# D-type frequency divider circuit

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The D-type logic flip flop is a very versatile circuit. It can be used in many areas where an edge triggered circuit is needed. In one application this logic or digital circuit provides a very easy method of dividing an incoming pulse train by a factor of two.

The divide by two circuit employs one logic d-type element. Simply by entering the pulse train into the clock circuit, and connecting the Qbar output to the D input, the output can then be taken from the Q connection on the D-type.

D-type frequency divide by two circuit

The circuit operates in a simple way. The incoming pulse train acts as a clock for the device, and the data that is on the D input is then clocked through to the output. To see exactly how the circuit works it is worth examining what happens at each stage of the waveforms shown below. Take the situation when the Q output is a level '1'. This means that the Qbar output will be at '0'. This data is clocked through to the output Q on the next positive going edge from the incoming pulse train on the clock input. At this point the output changes from a '1' to a '0'. At the next positive going clock pulse, the data on the Qbar output is again clocked through. As it is now a '1' (opposite to the Q output), this is transferred to the output, and the output again changes state.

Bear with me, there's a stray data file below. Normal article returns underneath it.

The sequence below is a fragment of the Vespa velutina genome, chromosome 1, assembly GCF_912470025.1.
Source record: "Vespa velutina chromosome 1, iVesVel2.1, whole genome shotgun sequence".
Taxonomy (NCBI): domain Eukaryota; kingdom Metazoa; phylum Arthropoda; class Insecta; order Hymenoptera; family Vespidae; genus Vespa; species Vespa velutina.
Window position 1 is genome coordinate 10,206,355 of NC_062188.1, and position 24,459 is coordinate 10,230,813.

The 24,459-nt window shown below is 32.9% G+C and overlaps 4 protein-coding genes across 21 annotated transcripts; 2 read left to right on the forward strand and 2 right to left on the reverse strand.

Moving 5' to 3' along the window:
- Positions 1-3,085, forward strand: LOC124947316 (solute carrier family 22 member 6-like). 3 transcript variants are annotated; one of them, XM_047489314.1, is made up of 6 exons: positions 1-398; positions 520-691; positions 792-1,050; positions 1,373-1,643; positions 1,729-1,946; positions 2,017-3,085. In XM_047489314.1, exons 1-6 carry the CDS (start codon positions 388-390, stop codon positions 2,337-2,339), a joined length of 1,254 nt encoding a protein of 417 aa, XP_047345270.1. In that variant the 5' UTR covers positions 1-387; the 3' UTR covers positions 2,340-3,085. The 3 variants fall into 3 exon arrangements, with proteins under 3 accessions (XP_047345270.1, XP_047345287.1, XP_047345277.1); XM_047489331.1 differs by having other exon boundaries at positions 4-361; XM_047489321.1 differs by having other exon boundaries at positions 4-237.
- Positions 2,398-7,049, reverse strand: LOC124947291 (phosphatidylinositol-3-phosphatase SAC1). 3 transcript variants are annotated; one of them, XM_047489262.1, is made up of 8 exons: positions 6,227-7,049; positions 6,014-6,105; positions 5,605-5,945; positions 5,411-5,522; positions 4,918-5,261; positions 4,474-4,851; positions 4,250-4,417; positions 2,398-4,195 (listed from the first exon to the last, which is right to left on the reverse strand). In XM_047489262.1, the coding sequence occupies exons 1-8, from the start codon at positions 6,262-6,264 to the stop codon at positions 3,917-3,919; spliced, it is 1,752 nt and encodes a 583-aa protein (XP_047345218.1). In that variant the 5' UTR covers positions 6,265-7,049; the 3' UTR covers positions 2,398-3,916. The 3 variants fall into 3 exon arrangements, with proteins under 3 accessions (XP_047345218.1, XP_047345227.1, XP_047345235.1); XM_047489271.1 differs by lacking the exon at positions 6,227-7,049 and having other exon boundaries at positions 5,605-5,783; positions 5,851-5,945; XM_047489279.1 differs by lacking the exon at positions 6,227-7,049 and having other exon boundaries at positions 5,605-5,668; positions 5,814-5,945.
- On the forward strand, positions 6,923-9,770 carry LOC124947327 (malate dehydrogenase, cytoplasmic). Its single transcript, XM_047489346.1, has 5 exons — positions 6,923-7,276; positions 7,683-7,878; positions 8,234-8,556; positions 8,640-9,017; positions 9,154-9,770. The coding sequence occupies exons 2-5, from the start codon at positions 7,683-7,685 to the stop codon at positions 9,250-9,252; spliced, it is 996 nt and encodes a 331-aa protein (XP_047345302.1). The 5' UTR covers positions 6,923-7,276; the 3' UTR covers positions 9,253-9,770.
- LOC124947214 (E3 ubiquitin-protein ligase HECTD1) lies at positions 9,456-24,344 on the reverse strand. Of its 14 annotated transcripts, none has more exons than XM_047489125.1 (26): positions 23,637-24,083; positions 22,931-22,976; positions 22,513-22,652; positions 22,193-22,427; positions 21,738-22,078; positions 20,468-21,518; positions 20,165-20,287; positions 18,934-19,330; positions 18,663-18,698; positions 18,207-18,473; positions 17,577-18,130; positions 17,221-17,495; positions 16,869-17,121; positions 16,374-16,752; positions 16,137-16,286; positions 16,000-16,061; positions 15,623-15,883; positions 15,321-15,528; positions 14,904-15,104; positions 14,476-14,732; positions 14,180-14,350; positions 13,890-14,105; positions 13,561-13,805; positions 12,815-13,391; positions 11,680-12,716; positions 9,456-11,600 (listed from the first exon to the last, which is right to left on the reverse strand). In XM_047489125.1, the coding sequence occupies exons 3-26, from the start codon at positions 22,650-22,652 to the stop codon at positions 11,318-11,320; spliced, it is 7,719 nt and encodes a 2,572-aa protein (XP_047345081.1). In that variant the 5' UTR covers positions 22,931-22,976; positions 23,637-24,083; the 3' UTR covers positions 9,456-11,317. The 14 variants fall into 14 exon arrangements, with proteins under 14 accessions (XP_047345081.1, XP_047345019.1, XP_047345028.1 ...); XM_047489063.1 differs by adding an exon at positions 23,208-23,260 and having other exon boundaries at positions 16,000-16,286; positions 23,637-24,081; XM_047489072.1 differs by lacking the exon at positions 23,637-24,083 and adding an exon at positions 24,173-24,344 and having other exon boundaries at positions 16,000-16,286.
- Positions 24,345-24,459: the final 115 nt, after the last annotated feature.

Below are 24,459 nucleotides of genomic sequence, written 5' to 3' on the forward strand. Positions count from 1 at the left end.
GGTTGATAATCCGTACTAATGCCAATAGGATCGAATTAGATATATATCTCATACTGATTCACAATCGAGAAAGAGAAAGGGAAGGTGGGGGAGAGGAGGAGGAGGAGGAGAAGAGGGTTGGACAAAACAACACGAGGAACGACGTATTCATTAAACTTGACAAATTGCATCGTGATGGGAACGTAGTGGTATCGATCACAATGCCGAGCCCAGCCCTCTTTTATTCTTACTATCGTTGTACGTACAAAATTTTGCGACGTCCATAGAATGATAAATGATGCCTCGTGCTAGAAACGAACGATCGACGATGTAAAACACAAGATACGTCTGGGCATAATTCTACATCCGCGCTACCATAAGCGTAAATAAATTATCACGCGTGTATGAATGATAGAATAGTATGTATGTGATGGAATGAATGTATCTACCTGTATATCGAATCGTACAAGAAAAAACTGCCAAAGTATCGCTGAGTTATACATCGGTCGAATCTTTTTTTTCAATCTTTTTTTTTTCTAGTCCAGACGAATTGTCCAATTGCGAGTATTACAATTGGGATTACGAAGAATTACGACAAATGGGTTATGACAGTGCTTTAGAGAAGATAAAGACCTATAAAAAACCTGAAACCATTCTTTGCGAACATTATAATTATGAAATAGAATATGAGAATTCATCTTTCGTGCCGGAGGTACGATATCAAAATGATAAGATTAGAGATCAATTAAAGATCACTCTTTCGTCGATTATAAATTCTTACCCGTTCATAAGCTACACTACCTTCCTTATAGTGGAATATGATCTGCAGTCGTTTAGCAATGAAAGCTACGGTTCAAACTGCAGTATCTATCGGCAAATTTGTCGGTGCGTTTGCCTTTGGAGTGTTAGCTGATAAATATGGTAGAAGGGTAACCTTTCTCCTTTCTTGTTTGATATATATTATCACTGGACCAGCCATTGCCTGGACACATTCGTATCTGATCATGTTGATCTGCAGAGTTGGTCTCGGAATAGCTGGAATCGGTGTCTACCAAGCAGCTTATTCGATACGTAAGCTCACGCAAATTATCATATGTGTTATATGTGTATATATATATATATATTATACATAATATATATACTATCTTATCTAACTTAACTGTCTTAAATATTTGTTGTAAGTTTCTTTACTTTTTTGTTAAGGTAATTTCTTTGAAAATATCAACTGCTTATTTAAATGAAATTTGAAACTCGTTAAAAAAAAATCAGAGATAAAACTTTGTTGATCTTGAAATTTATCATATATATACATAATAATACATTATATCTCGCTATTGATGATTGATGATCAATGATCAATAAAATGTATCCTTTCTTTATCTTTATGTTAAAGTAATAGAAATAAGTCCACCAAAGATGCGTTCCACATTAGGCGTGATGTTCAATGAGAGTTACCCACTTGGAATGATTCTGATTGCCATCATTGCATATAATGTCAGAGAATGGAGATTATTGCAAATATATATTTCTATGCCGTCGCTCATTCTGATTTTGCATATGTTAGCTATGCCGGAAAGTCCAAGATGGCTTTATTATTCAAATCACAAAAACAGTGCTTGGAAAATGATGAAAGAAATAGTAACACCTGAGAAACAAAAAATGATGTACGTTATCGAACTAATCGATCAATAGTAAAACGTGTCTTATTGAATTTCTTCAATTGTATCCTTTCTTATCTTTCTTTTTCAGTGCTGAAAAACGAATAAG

Division by two

It can be seen that the output of the circuit only changes state on the positive going edges of the incoming pulse clock stream. Each positive edge occurs once every cycle, but as the output of the D type requires two changes to complete a cycle, it means that the output from the D-type circuit changes at half the rate of the incoming pulse train. In other words it ahs been divided by two.

There are some precautions when using this type of circuit. The first is that the pulse train should have sharp edges. If the rising edges are insufficiently sharp then there may be problems with the circuit operating as it should. If this is the case, then the problem can be easily overcome by simply placing an inverter before the clock input. This has the effect of sharpening the edges on the incoming signal.

By Ian Poole

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